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Mathsemantics: Making Numbers Talk Sense [Paperback]

Edward MacNeal
4.7 out of 5 stars  See all reviews (7 customer reviews)

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Book Description

March 1 1995
Entertaining, anecdotal, and immensely practical, this book demonstrates that math can't be divorced from meaning, that numbers have inherent semantic content that makes them much easier to handle. A sensible and novel solution to the math block that afflicts our society today.

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From Publishers Weekly

What is the sum of two apples and three oranges? (Answer: five fruit). Round off .098 to the nearest whole number. (Answer: zero). These math problems, and the inability of many people to solve them, reflect semantic presumptions embedded in our language, according to MacNeal, a business consultant to the airline industry. In this anecdotal, sporadically illuminating book, he deflates dubious statistics, exposes pitfalls in surveys, punches holes in accountants' reports and offers advice to math teachers. MacNeal pinpoints mathematical or logical errors commonly made by travelers, market analysts, students and others--errors that he believes may be due to the adult's retention of the child's tendency to confuse words with the things that words represent. Appendices include problems as well as recruitment quizzes for secretaries, clerical workers and lawyers.
Copyright 1994 Reed Business Information, Inc. --This text refers to an out of print or unavailable edition of this title.

From Library Journal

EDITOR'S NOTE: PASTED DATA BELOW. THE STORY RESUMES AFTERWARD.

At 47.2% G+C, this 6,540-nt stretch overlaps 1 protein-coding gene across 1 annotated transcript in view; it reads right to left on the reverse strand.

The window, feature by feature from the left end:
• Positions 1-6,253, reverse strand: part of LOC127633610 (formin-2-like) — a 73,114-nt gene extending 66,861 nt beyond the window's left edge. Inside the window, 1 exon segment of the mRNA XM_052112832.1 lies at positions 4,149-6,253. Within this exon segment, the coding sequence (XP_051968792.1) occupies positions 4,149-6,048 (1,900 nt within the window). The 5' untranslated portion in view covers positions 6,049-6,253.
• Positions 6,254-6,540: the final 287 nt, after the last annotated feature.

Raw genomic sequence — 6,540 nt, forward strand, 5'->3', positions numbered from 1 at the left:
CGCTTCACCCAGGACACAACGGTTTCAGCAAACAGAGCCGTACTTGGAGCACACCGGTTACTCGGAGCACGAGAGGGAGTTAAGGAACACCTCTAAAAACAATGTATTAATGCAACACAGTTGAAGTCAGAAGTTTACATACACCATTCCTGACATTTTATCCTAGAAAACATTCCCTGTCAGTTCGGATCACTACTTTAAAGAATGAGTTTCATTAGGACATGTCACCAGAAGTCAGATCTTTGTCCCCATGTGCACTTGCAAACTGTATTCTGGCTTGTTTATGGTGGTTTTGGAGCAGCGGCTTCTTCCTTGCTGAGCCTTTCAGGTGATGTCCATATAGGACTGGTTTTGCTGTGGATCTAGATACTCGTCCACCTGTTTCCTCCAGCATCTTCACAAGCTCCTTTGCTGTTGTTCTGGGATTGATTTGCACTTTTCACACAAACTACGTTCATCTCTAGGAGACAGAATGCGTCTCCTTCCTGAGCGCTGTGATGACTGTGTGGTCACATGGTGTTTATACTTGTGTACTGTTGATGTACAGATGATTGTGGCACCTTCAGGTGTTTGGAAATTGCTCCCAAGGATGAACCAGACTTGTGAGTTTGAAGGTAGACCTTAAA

Books like John Paulos's Innumeracy ( LJ 5/1/89) have demonstrated that many people don't understand numbers. MacNeal asks "why not?" and comes up with fascinating and helpful insights. He believes the problem is not so much an inability to do calculations as a semantic problem of naming the things you count. Thus, adding two apples and five oranges you get seven pieces of fruit, refuting the claim that "you can't add apples and oranges." Evidence from Jean Piaget's studies of children's language and from a math quiz that was given to job applicants at MacNeal's consulting business show how semantic mistakes lead to numerical errors (and also why people have so much difficulty solving story problems). This sounds very academic, but it's written in a friendly, personal style and offers eye-opening, practical advice on how to communicate numerically. A good antidote to innumeracy.
- Amy Brunvand, Fort Lewis Coll. Lib., Durango, Col.
Copyright 1994 Reed Business Information, Inc. --This text refers to an out of print or unavailable edition of this title.

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Most helpful customer reviews
5.0 out of 5 stars Educational and Entertaining. July 15 2001
By Phil
Format:Paperback
MacNeal makes a strong case that a proper understanding of mathematics requires thinking skills that our schools have not yet even identified. The author fills this book with examples of basic mistakes that "educated" people often make when using or even talking about numbers.
MacNeal argues convincingly that using mathematics properly goes far beyond being able to manipulate numbers. Mathematics is a language that helps us understand the real world. Divorcing this language from spoken languages, such as English, fails to teach students how to use and think about issues that relate to mathematics. (And that certainly includes a multitude of topics!)
"Mathsemantics" also provides a practical method of learning to make estimates. The author provides many examples of how to use information that we do have to make reasonable estimates regarding information that is unavaialable to us.